October 3, 2013

A Word with the Boss: Maine Red Cross chief discusses what fears keep her awake

Pat Murtagh, an EMT trained in wilderness rescue, oversees 650 volunteers who help people in their worst moments.

By Edward D. Murphy emurphy@pressherald.com
Staff Writer

Pat Murtagh has worked for a television station, L.L. Bean and is now regional chief executive officer for the Red Cross. She’s also been a trained critical-care emergency medical technician and worked on wilderness rescue missions. The Red Cross in Maine has 17 paid employees and 650 volunteers. The organization’s annual operating budget is $1.5 million, funded by individual donors, United Way, corporate partnerships and foundations. 

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Red Cross regional Chief Executive Officer Pat Murtagh oversees 17 paid employees and 650 volunteers in Maine. The organization is funded by donors, United Way, corporate partnerships and foundations.

John Ewing/staff photographer...

Q: After a career largely spent with for-profit businesses, are you surprised to be leading a nonprofit, largely volunteer organization?

A: I’ve always volunteered; I started when I was 14 years old and a volunteer at a summer camp for children with disabilities. But it really started back in San Francisco, when I was at the Chronicle Broadcasting Co. and one of our engineers was electrocuted on a television tower. And the crew came back and they were talking about it and said he probably could have survived with CPR. And I said, “What’s CPR?”

So they told me, and I went to the Red Cross and learned it and went back to the station and taught it there. When I moved to New York, I got more involved in providing medical care and got training as an EMT and then became a critical-care EMT. I loved being able to go out on an emergency and being able to work with people who were obviously in a critical situation.

I always thought others were better at the medical part, but what I really loved was being able to sit with them in the back of the ambulance and letting them know that they weren’t alone and they were going through something that we could help with. That’s what led me back to the Red Cross eventually. We stand with people at a moment in their lives when they realize they’ve lost everything, and being able to stand with them then is really important. It’s critical that someone in the community stands there with people at a time like that.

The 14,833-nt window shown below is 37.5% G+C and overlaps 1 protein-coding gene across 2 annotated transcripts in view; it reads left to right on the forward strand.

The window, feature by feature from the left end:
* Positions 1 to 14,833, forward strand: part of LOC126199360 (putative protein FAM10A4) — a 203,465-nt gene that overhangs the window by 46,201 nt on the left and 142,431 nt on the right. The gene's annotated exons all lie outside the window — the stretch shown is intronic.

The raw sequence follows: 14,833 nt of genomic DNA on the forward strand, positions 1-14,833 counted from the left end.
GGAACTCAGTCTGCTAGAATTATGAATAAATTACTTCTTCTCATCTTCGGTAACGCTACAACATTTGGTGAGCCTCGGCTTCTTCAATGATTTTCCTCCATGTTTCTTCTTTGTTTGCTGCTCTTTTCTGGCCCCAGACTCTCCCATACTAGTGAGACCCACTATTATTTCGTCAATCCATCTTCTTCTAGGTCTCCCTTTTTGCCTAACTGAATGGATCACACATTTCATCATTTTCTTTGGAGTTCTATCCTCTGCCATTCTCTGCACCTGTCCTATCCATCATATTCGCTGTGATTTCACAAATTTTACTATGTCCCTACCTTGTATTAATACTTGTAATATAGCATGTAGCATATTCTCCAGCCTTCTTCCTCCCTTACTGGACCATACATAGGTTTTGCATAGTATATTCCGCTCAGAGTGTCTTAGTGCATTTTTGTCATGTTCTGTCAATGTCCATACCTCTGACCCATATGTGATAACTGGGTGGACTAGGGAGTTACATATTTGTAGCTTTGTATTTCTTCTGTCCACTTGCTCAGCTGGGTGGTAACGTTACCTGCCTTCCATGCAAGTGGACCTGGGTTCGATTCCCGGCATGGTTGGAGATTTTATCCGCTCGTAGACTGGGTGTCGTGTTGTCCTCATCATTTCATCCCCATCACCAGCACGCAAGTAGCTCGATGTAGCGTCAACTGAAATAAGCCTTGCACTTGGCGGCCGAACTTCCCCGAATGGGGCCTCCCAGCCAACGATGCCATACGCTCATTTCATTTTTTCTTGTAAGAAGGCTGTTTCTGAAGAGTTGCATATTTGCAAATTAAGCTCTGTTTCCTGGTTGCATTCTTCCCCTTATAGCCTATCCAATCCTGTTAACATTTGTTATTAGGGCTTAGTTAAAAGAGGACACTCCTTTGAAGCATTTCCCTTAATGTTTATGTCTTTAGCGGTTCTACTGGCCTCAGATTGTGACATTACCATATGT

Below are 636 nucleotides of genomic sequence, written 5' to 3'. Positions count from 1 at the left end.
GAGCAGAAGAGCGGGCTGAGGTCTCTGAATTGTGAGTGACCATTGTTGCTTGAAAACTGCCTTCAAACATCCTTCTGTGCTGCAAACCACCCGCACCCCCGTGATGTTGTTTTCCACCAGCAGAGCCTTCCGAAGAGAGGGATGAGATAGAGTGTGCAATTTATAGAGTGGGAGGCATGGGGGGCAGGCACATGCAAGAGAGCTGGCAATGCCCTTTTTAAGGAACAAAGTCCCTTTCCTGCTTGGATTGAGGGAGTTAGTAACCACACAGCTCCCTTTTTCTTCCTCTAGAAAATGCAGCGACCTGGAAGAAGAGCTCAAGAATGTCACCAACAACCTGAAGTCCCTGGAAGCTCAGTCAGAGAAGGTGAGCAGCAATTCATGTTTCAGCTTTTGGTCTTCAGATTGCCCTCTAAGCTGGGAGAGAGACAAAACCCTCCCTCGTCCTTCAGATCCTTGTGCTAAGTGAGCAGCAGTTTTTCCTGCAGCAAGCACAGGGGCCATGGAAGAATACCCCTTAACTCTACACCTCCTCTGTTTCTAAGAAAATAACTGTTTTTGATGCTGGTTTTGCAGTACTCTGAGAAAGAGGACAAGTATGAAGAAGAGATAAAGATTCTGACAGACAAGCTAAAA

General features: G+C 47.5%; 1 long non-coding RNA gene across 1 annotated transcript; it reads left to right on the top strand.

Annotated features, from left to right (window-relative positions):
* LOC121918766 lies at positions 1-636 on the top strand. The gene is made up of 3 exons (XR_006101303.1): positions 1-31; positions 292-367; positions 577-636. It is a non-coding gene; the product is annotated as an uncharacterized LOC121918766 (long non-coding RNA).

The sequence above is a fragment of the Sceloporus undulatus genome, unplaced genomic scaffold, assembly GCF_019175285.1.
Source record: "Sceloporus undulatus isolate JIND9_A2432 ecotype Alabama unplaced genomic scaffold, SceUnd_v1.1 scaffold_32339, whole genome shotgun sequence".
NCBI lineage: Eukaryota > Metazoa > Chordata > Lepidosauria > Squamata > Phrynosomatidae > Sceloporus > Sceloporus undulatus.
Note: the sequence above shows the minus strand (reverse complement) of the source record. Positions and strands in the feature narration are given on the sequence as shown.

Q: How did you get involved with wilderness rescues?

A: I did a fair amount of mountaineering and climbing, and having that medical background was helpful in remote places. I still had a career in business, and when I came to Maine I recertified as an EMT and worked with Freeport Rescue. Working at L.L. Bean, I was in the outdoors a fair amount and doing quite a bit of climbing. I decided I wanted to do something different and learn how to work in the wilderness, and worked for a short stint with wilderness rescue and learning how to apply basic medical skills. 

Q: Why did you shift from L.L. Bean to the Red Cross?

A: After 9/11 hit, I really stopped to think about what I wanted to be doing and how I could do more. I was working for one of the best companies in the world, so I couldn’t imagine going to a for-profit company better than that. So I started looking in the nonprofit world and went to work for Volunteers of America in Maine as their chief operating officer. It was a great time to look at how to transfer my business skills into a nonprofit, because a lot of nonprofits at the time were looking at how to better manage their businesses. I oversaw operations in non-clinical programming, and the organization wanted to understand how better to fund these activities. I did that for about five years and loved the work, but when I saw the opening at the Red Cross, I felt like that would bring together all the pieces of my career. 

(Continued on page 2)

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